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schematic

simulate this circuit – Schematic created using CircuitLab

I'm designing an LED driver circuit that requires very fast PWM switching at a high resolution (10bit at 30khz requiring a minimum pulse width ~30ns). In order to achieve the pulse timing required, I'm using a FET to shunt the LED driving current to ground during the "off" periods. I'm trying to determine the worst-case power dissipation for the FET, so I can plan heat mitigation strategies when designing my board.

One of the FETs I am considering is the BUK9M52-40E, because it works on logic-level voltages and on/off times in the single ns range. It is not a power MOSFET, however, and does not appear to have a substantial heat sink build in, so I would presumably need to rely on copper pours and thermal vias for heat management.

I will be driving 8 LEDs in series at 24V at a constant average current of 360mA with a peak current of 540mA.

The FET has a maximum RDSon of 52mO at 5V, though I hope to drive it with a 3.3V signal, which from what I can determine would result in an RDSon of closer to 100mO. So given a constant average current of 360mA, and assuming 100mO of resistance, (0.36A x 0.01O) the voltage across the drain-source will be 0.0036V. So the power dissipation in the FET will be 0.0036V x 0.36A = 0.001296W.

This number seems... really low. And given that the FET is rated to 31W, I assume that this is well within its capabilities, and I could probably get away with very little thermal management, and potentially a much smaller FET. Am I correct in this assumption?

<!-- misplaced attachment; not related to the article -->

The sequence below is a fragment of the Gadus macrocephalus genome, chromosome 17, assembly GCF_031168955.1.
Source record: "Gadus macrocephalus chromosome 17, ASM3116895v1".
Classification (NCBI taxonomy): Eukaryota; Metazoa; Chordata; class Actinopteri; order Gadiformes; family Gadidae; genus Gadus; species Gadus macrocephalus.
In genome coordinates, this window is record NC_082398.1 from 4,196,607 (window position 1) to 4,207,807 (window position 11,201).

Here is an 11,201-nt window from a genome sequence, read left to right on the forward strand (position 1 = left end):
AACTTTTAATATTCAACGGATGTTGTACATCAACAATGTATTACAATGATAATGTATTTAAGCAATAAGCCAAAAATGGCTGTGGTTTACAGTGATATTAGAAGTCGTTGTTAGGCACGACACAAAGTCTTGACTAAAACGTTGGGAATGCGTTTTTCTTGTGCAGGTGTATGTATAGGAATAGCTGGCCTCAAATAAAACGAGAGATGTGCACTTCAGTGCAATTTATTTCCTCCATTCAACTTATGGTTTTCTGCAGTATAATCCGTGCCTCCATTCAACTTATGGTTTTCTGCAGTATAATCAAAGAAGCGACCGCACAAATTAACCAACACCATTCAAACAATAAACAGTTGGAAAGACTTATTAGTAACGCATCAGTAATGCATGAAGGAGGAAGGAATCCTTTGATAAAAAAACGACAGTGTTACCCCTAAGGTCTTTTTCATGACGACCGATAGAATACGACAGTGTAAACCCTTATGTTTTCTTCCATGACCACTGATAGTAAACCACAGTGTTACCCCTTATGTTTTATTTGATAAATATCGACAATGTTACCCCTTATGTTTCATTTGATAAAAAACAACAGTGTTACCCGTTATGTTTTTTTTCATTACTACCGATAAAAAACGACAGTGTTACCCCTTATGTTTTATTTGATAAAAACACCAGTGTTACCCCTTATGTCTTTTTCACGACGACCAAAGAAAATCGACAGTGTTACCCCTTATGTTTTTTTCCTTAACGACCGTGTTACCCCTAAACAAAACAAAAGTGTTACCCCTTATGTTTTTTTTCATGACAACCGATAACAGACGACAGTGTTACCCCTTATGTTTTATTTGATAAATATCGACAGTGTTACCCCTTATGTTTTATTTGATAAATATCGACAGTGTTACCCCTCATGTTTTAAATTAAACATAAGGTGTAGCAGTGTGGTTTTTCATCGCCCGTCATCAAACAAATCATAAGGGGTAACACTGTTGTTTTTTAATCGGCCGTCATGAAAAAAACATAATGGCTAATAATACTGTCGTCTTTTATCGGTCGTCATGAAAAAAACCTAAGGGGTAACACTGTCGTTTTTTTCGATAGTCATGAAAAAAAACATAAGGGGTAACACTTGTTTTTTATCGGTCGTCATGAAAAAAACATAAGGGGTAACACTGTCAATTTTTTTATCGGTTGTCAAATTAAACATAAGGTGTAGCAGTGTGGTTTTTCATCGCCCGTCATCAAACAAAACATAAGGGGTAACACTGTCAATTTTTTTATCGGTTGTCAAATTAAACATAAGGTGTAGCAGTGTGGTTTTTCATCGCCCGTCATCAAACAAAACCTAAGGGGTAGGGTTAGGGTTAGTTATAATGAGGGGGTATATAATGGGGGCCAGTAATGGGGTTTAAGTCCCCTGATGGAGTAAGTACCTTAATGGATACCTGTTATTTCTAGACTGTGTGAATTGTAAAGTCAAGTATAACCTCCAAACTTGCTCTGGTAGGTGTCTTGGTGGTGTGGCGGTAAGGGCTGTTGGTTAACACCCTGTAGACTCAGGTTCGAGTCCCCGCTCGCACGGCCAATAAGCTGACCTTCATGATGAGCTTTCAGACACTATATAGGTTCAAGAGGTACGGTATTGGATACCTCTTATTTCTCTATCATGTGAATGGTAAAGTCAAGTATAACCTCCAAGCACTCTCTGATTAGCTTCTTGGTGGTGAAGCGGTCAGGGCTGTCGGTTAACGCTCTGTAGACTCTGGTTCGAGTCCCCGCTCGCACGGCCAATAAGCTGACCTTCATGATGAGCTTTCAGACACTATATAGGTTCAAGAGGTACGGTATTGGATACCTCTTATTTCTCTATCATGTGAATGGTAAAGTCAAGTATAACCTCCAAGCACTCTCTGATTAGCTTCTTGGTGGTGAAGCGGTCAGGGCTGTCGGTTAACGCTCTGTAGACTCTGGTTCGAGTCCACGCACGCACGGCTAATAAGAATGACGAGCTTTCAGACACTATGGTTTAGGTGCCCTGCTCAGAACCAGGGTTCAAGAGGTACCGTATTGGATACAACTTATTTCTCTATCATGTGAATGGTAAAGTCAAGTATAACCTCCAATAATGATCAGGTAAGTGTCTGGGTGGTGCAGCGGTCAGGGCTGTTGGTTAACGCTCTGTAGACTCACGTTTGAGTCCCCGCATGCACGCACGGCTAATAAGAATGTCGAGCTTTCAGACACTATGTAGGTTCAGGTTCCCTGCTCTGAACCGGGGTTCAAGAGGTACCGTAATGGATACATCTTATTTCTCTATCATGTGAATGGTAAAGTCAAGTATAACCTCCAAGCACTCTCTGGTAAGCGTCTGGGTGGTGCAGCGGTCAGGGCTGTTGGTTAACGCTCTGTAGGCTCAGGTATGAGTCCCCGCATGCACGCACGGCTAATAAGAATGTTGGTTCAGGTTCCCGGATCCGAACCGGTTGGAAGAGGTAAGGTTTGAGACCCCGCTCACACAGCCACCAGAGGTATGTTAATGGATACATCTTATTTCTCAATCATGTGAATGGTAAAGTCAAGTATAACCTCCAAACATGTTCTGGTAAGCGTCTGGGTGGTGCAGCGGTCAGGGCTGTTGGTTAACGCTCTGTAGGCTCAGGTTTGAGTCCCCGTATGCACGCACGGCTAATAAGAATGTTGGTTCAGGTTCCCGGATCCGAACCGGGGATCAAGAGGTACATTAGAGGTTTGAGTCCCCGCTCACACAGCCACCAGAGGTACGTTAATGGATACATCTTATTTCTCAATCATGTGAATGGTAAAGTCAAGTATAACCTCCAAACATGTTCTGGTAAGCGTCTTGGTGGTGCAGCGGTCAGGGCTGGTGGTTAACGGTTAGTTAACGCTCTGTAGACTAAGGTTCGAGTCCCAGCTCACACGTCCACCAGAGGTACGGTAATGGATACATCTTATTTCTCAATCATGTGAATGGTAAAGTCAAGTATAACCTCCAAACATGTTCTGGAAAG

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  • \$\begingroup\$ Average the power not the current. When the fet is on, the power is 0.36*0.36*0.1. When the fet is off, the power is zero. During the brief switching transient times, the fet power dissipation will be much higher. How important that is depends on switching frequency. If frequency is low, probably doesn't matter. If the frequency is high, then you may need to account for it. \$\endgroup\$ – mkeith May 24 at 18:40
  • \$\begingroup\$ So if the calculation in the answer is correct, and the power dissipation is 12mW when the power is shunted through the FET, and the datasheet claims that the thermal resistance from the junction to mounting base is 4.8K/W, I'm looking at well under 1C of heat from the power dissipated. I assume that's a low figure, but even if it were off by a significant margin I feel like that's a manageable amount of heat. \$\endgroup\$ – flimsy May 24 at 18:54
  • \$\begingroup\$ 360 mA is a very modest current to switch. Quite a variety of sot 23 FET's will work fine. It seems like you are eager to switch it on and off fast which may be more of a challenge than heat dissipation in your case. So when comparing FET's take a look at the gate charge parameter. FET's with lower gate charge will turn on faster. Will the voltage drop due to Rds cause you any problem? I don't fully follow your application. But if you are calibrating an ADC or something that could be an issue (could introduce an offset). \$\endgroup\$ – mkeith May 24 at 19:05
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Power dissipation is \$I^2R\$ so 12mW, plus switching losses. I didn’t check how realistic your 100m\$\Omega\$ looks. It apparently is not guaranteed, so you’re rolling the dice.

Note that average current is not as important as the average current squared (which is larger than the square of the average current if it’s switching at all).

Note that the switching speeds are specified with 1A peak gate current, so they are assuming a good gate driver. There is a lot of Miller capacitance in your situation due to the large change in Vds.

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  • \$\begingroup\$ Ah ok, 12mW sounds a bit more realistic. Totally forgot there was a different formula for power dissipation. Still seems totally manageable if that ends up being accurate. \$\endgroup\$ – flimsy May 24 at 18:18

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